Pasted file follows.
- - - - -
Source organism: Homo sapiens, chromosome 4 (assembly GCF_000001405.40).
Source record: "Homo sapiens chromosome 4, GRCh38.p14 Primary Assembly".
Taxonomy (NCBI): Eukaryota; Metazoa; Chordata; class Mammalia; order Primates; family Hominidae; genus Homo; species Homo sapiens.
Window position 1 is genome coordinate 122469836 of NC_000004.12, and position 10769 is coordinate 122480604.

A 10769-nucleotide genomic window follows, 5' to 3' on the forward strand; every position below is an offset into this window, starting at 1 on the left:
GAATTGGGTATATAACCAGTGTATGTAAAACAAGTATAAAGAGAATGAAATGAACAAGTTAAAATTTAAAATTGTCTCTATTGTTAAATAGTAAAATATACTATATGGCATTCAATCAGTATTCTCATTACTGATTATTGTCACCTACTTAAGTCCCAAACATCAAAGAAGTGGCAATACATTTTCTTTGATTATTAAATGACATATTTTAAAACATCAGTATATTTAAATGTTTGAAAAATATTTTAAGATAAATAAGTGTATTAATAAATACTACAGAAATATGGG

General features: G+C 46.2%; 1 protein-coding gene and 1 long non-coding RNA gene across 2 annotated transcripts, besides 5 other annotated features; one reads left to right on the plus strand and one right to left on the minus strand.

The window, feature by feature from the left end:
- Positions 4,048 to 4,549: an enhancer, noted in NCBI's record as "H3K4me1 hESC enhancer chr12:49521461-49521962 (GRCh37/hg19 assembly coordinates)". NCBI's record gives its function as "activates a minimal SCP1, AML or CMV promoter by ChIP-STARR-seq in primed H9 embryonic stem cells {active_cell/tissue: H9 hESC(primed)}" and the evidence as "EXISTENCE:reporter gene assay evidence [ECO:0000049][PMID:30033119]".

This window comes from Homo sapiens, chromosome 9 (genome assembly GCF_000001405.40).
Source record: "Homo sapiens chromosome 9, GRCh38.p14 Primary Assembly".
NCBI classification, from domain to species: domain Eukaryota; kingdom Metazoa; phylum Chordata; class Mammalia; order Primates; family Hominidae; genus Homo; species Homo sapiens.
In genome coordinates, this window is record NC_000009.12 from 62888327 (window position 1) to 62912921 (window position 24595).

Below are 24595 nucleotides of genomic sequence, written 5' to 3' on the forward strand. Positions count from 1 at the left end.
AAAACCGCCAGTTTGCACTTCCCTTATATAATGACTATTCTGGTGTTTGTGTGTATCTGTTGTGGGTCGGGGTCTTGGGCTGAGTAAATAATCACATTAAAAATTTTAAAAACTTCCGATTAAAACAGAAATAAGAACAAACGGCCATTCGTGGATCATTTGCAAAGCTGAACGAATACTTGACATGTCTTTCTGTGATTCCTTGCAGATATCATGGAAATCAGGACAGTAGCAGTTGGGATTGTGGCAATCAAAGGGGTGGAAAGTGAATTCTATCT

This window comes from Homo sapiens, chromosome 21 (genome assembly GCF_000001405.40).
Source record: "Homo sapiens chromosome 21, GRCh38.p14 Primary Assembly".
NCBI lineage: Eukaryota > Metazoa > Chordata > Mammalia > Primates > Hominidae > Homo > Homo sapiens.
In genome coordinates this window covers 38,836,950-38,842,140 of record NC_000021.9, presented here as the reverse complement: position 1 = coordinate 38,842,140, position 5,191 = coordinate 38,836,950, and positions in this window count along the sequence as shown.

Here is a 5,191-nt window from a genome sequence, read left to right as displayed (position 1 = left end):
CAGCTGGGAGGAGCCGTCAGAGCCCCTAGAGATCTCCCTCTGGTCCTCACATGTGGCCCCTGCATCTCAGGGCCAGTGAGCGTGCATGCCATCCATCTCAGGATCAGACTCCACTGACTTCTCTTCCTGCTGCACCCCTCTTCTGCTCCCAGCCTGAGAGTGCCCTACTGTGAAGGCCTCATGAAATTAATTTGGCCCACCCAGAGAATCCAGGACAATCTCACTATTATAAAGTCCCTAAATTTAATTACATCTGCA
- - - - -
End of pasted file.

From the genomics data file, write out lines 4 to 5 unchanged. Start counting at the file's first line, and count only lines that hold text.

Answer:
Window position 1 is genome coordinate 122469836 of NC_000004.12, and position 10769 is coordinate 122480604.

A 10769-nucleotide genomic window follows, 5' to 3' on the forward strand; every position below is an offset into this window, starting at 1 on the left: